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Dublin Bay Boating News and Information

Tony Clery of Sutton

6th March 2022
Crew and helm - Ruan O'Tiarnaigh (left) with Tony Cleary in Palma in 2018
Crew and helm - Ruan O'Tiarnaigh (left) with Tony Cleary in Palma in 2018

It was with great sadness that we heard of the passing of Tony Clery, One of Sutton Dinghy Club's most active, progressive and colourful Commodores writes Andy Johnston

As remembered by a close family friend and former Commodore Muriel O'Tiarnaigh, Tony arrived like 'a Thunder Bolt' in Sutton in the late '70s. Obstacles were to be surmounted, no job was ever too big or too small for him to tackle and all done with large dollops of fun. With the full support of his late wife Pauline, Tony organised a range of functions and social gatherings to help Club fundraising that was really quite breathtaking. Dream Auctions, Grand National nights, St Patrick Day parties, Champagne Breakfasts, BBQs and many others, Tony organised them all. Not just happy to organise, he would act as butcher, chef, pour the drinks and even offer his professional services as prizes. As a respected surgeon, specialising as a proctologist in Beaumont Hospital this always drew a laugh.

Originally from Wexford, Tony Clery took up dinghy sailing having moved to Sutton, living right on the water's edge at Sutton Creek not far from Sutton Dinghy Club. Tony became involved in the GP14 fleet, becoming Class captain when the Club fleet included Pat Murphy, Hugh Gill, Riocaird O'Tianaigh and Padraig Boyle to mention a few. Tony competed in both Club and Open events travelling around the country and even to World Championships abroad. His early crews included Gilmore O'Neill and Davy McBride and the stories are legion of the banter and crack had by anyone in Tony's party either in Sutton or indeed at an event. Tony struck up a very close friendship with well known GP14 sailor Riocaird O'Tiarnaigh becoming the best of pals and regularly travelling to events together, however, friendship turned to intense rivalry when the pair hit the water. According to former GP14 sailor and close friend Padraig Boyle, the stories about Tony and Riocaird are such that "you could write a book". Tony was Commodore in Sutton between 1986 and 1988 and played a hugely active role in fundraising and helping improve sailing facilities through his term and beyond into the late 90s. This was a period of significant racing achievement at both senior and youth levels with the Club and its sailors at the forefront of the GP14, IDRA14 and indeed the Mirror fleets.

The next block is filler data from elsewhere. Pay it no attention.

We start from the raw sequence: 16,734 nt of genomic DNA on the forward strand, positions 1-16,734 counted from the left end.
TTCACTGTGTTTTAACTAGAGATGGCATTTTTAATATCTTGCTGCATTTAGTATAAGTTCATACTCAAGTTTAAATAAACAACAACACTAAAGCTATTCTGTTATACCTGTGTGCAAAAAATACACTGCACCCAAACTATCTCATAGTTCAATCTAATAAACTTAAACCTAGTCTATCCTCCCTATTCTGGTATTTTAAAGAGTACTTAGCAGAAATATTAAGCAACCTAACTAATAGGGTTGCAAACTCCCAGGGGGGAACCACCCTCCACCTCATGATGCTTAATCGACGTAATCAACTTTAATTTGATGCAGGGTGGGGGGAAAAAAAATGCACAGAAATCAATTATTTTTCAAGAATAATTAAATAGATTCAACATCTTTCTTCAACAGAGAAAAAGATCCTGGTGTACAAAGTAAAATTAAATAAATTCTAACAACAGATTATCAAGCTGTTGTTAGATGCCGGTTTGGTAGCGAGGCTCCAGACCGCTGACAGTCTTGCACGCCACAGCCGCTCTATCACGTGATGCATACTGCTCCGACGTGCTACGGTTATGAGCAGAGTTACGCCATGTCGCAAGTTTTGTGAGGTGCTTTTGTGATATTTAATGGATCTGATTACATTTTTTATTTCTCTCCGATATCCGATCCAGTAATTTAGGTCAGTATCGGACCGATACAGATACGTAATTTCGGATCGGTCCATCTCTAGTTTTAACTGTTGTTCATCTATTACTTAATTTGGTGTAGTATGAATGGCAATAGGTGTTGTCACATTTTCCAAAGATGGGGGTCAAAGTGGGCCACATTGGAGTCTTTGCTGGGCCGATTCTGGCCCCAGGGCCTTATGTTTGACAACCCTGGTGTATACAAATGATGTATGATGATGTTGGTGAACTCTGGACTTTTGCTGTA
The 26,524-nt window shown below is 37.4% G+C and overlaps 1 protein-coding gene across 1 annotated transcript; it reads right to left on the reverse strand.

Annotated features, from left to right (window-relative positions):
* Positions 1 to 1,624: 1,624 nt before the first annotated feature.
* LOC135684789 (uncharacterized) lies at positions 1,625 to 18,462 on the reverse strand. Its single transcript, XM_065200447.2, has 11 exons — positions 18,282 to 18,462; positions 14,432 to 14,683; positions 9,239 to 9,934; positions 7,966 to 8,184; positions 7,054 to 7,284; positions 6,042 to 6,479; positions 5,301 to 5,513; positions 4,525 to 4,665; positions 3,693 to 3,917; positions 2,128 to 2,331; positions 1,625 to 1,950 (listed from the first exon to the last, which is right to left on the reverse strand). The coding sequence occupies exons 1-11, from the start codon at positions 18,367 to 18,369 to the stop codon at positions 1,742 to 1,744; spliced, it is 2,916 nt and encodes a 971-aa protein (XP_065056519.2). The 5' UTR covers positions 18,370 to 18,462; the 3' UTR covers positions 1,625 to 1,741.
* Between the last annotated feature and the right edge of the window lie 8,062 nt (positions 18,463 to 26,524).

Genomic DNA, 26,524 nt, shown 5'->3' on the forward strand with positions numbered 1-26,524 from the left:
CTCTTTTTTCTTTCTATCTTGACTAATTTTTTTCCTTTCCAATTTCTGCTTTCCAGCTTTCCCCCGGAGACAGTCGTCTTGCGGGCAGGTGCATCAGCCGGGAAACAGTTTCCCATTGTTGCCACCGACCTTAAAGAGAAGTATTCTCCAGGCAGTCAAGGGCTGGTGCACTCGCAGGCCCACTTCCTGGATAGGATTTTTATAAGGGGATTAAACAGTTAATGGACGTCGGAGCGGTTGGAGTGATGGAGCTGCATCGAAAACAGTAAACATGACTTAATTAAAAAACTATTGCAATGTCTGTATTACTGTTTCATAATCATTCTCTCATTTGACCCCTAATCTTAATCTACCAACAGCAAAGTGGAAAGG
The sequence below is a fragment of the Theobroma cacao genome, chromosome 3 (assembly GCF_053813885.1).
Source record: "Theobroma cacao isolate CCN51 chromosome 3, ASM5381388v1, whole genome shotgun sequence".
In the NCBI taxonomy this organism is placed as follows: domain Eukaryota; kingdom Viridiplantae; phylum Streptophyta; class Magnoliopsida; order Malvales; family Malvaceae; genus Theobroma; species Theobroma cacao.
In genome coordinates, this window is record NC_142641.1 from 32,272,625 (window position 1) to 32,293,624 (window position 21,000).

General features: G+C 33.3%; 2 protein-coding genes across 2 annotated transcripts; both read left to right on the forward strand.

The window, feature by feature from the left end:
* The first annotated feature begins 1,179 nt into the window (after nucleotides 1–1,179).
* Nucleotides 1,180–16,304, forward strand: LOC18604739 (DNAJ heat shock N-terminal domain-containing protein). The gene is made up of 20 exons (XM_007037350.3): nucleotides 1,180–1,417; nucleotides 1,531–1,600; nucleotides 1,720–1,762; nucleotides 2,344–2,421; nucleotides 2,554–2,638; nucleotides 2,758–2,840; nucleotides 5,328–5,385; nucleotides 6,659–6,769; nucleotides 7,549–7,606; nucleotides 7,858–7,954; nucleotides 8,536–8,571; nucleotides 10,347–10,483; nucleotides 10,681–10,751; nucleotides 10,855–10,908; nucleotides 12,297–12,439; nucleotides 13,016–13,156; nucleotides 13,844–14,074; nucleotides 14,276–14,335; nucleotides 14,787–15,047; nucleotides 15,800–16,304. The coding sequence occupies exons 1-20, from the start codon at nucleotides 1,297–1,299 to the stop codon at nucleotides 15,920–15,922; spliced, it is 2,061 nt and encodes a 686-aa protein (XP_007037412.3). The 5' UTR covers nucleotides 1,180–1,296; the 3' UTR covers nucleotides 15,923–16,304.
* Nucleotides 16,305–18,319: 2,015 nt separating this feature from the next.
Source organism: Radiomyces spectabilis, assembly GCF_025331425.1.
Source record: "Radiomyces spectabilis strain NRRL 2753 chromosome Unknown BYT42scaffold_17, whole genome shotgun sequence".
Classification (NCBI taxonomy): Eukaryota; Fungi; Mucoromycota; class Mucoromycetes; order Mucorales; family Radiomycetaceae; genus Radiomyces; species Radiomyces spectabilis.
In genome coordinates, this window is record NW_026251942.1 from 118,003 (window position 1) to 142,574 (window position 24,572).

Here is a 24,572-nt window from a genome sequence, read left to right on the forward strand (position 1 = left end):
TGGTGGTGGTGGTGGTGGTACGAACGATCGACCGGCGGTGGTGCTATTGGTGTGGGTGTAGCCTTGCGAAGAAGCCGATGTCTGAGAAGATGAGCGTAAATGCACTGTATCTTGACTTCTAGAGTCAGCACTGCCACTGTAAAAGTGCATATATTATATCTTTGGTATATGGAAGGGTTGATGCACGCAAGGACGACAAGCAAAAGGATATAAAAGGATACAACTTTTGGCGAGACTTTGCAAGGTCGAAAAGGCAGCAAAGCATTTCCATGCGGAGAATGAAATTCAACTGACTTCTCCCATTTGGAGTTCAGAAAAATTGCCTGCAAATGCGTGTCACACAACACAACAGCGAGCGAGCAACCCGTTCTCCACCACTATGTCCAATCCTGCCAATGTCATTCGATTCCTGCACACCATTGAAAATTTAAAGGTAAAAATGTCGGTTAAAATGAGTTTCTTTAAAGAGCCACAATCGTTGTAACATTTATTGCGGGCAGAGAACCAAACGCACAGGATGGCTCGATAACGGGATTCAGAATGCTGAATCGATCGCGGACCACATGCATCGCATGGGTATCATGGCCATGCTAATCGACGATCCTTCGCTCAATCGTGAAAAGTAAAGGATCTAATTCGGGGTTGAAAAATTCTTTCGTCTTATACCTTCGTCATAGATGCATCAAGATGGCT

Tony On Ireland's Eye in the 1990sTony On Ireland's Eye in 1990